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The Lunacy of Legacy

or: The Foolishness of future proofing

18I hated all my toil in which I toil under the sun, seeing that I must leave it to the man who will come after me, 19and who knows whether he will be wise or a fool? Yet he will be master of all for which I toiled and used my wisdom under the sun. This also is vanity. 20So I turned about and gave my heart up to despair over all the toil of my labors under the sun, 21because sometimes a person who has toiled with wisdom and knowledge and skill must leave everything to be enjoyed by someone who did not toil for it. This also is vanity and a great evil. 22What has a man from all the toil and striving of heart with which he toils beneath the sun? 23For all his days are full of sorrow, and his work is a vexation. Even in the night his heart does not rest. This also is vanity.

Ecclesiastes 2:18-23 English Standard Version

In the past those who sought to build a legacy for themselves and for their gods built physical structures as their contribution of worship that would outlast them for what may have felt like the foreseeable future. Often times these people themselves were considered to be their god’s exclusive representative on earth. Such was the case with Roman Emperors and Egyptian Pharaohs. When this thinking passed into Christianity, the apostles were considered God’s representatives, Peter being chief among them. For centuries the heirs of the apostles ruled together in relative peace over the body of Christ as the Church Fathers but when Peter’s successor claimed dominance over them all, the church split into East and West. During this time the old ways of the god’s representatives building structures of worship to the gods for their legacy re-entered the body of Christ. It resulted in the building of Cathedrals and monuments to God who, frankly, didn’t ask for His legacy to be built with sticks and stones. Some recognised this as foolishness and so insisted rather that God’s legacy was the people within the church and therefore the organisation of those people called the Church. This enshrined theological treatises, and legal codes of conduct that eventually came to characterise whole governments as God’s lasting legacy on earth. Like it or not, this is where we currently find ourselves in the 21st century–still believing that God’s legacy and, therefore, our inheritance, is wrapped up in the nations; in a word–power.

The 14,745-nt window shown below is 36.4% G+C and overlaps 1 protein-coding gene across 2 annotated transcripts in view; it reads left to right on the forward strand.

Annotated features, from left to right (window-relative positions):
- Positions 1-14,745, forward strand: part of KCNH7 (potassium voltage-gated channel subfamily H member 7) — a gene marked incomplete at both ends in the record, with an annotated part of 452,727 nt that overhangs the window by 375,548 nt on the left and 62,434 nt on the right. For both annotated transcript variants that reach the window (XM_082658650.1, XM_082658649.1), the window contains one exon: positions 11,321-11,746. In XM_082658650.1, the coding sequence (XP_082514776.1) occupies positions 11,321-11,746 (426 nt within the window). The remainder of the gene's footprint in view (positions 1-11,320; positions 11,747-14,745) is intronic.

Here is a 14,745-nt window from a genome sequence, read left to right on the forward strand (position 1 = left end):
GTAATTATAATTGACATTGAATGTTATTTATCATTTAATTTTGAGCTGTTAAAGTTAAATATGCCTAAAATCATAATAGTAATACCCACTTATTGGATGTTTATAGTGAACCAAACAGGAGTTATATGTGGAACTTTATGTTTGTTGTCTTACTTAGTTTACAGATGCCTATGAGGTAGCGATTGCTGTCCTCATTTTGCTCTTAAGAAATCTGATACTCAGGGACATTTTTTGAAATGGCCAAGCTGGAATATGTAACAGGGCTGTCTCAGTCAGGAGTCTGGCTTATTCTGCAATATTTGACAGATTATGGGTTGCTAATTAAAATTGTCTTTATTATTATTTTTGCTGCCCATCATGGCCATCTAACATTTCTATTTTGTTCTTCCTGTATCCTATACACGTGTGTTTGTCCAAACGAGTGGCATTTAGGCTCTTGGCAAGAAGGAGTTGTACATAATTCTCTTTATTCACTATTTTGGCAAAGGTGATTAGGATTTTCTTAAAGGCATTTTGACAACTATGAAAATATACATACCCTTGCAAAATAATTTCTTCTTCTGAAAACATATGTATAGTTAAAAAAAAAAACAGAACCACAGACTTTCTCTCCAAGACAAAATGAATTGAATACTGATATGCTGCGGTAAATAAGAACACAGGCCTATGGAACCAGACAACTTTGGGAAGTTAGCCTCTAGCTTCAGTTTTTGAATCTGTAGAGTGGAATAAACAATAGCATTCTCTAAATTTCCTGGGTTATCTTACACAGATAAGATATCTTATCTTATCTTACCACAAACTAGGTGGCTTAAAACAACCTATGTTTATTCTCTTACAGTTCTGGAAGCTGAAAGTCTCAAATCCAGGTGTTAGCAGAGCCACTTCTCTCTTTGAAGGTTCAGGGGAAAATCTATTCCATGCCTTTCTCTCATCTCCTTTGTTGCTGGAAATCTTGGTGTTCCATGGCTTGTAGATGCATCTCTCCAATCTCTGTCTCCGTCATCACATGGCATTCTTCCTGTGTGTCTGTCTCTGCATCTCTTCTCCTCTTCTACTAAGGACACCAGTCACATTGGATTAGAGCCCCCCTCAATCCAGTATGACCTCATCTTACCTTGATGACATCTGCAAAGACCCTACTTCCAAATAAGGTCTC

Can this be true? Does the legacy of the King of Kings hinge on the conduct of the governments of earth acknowledging His existence and therefore His political power to be exercised through His children who have inherited the birth right of that power? This seems like a resurgence of the pagan kingdom’s theology which we find recorded in the scriptures. An apparent cycle of representatives narrowing their rule to exclusivity and building massive structures to draw more people into the worship of the god whom they represent which may or may not characterise the God of the Bible. Is there a better way? Is our inheritance so feeble that to give up political power would be the proverbial selling of our birth right for a bowl of lentils? I think not.

We who claim the Scriptures as our source one of confirmed revelation from God know that the Scriptures have plenty to say about our inheritance and that none of what it says characterises the capricious flow of earthly political power. The adjectives used to describe God’s legacy are as follows: imperishable, unspoiled, unfading, reserved. By contrast here is an example of how the Word describes the brevity of life and His control over it.

15As for man, his days are like grass;
he flourishes like a flower of the field;
16for the wind passes over it, and it is gone,
and its place knows it no more.

Psalm 103:15-16 ESV

He changes times and seasons; he removes kings and sets up kings; he gives wisdom to the wise and knowledge to those who have understanding;